Leak detection equipment will pay for itself very quickly when you consider how much water can be lost through a pinhole leak over a period of a month. "Unaccounted for" water is a major source of lost revenue for most utilities. Higher electrical and chemical bills also result from pumping and treating lost water.
Water loss as a result of a leak 0.63 em diameter (1/4 11 ) can mean a loss of 14,952 gallons a day. If undetected for a period of 34 days, over 1/2 million gallons are lost, plus resultant water damage or under ground water udercutting. Besides reducing operating expenses, in many cases you can delay or eliminate capital expenditures for expanding water supplies by stopping your losses. The following table shows leak sizes and their approximate loss in gallons from a pressurized 60 psi pipeline.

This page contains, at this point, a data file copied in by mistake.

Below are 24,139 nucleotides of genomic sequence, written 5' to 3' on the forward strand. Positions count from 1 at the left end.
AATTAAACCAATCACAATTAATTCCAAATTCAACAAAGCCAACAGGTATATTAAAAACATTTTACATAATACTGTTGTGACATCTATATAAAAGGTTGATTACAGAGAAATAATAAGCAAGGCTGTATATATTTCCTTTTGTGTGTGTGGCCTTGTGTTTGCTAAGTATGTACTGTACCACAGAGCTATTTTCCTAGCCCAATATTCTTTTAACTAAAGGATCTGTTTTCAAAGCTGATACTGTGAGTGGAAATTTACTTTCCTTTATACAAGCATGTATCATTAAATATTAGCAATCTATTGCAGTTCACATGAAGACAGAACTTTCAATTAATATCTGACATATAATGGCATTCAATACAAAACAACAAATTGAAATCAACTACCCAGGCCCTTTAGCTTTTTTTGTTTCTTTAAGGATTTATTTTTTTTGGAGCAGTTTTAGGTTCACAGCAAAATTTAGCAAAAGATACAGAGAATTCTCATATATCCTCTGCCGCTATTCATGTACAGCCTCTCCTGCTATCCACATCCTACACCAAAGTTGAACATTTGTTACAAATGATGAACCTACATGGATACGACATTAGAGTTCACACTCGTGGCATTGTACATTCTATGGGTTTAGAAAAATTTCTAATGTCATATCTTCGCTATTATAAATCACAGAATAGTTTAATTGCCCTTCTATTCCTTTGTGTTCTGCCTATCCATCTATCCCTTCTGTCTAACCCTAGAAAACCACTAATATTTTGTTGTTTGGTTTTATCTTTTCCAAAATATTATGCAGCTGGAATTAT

Water main and water service leaks that do not come to the surface often find their way into a nearby sewer. A starting point in locating "hidden" leaks is, therefore, to watch for unusually high flow in sewers.
Small leaks generally produce a high pitch sound that is easily detect ed with an electronic amplifier. Listening can be done on the ground surface, or a probe pushed into the ground, or in contact with valves and hydrants.
The most accurate means of leak detection uses transducers that are placed on adjacent valves and hydrants to detect sounds. The information is transmitted to a computer (called a correlator) for analysis. The computer takes into account the type of pipe, pipe size and other factors to pinpoint a leak very accurately.